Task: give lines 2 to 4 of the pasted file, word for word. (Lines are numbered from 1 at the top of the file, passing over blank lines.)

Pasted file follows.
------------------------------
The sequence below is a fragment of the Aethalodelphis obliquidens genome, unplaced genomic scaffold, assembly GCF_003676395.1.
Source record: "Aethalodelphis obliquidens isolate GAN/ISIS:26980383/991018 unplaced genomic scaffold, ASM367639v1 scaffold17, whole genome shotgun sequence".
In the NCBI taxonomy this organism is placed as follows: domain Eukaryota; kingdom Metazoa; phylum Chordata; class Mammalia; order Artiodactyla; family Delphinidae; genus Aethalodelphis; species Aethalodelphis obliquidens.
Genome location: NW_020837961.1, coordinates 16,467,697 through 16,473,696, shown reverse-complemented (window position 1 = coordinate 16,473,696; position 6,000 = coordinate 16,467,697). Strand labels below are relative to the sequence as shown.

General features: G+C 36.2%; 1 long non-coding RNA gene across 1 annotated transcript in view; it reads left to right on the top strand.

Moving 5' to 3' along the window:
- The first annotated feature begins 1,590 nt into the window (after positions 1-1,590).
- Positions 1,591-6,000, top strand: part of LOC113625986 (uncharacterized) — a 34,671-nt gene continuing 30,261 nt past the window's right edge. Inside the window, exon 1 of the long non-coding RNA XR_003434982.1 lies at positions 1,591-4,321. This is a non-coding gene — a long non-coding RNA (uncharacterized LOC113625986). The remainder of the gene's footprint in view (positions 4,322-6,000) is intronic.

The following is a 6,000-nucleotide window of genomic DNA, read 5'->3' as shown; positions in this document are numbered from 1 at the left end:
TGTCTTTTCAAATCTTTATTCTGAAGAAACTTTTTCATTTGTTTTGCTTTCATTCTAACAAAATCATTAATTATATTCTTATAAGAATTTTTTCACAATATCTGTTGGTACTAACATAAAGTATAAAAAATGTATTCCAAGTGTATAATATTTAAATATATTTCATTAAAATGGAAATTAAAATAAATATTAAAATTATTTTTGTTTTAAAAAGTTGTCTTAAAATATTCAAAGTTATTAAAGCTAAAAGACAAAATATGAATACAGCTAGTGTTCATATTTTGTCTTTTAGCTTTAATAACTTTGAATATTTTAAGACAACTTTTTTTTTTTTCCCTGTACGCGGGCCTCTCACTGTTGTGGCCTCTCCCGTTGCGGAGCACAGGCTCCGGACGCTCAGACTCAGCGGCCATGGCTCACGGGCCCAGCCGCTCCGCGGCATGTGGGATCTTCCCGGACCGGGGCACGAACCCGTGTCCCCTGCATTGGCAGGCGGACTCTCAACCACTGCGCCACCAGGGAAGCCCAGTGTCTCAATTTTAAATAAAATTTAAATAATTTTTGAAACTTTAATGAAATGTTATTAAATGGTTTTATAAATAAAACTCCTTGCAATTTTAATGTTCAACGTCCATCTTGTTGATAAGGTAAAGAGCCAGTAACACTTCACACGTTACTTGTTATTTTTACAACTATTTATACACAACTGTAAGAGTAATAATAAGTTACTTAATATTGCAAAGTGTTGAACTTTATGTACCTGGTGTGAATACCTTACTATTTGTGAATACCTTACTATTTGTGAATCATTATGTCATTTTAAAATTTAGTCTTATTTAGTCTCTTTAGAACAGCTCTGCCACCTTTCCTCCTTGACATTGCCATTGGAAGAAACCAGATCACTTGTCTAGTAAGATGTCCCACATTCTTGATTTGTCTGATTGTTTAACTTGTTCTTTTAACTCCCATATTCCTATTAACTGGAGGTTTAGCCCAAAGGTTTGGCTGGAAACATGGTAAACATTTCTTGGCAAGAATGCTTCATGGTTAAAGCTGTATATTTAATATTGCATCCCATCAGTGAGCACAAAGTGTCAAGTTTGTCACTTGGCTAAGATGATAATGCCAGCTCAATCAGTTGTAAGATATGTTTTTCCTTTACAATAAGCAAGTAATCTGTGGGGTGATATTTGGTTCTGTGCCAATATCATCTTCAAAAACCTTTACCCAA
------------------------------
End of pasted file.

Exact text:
Source record: "Aethalodelphis obliquidens isolate GAN/ISIS:26980383/991018 unplaced genomic scaffold, ASM367639v1 scaffold17, whole genome shotgun sequence".
In the NCBI taxonomy this organism is placed as follows: domain Eukaryota; kingdom Metazoa; phylum Chordata; class Mammalia; order Artiodactyla; family Delphinidae; genus Aethalodelphis; species Aethalodelphis obliquidens.
Genome location: NW_020837961.1, coordinates 16,467,697 through 16,473,696, shown reverse-complemented (window position 1 = coordinate 16,473,696; position 6,000 = coordinate 16,467,697). Strand labels below are relative to the sequence as shown.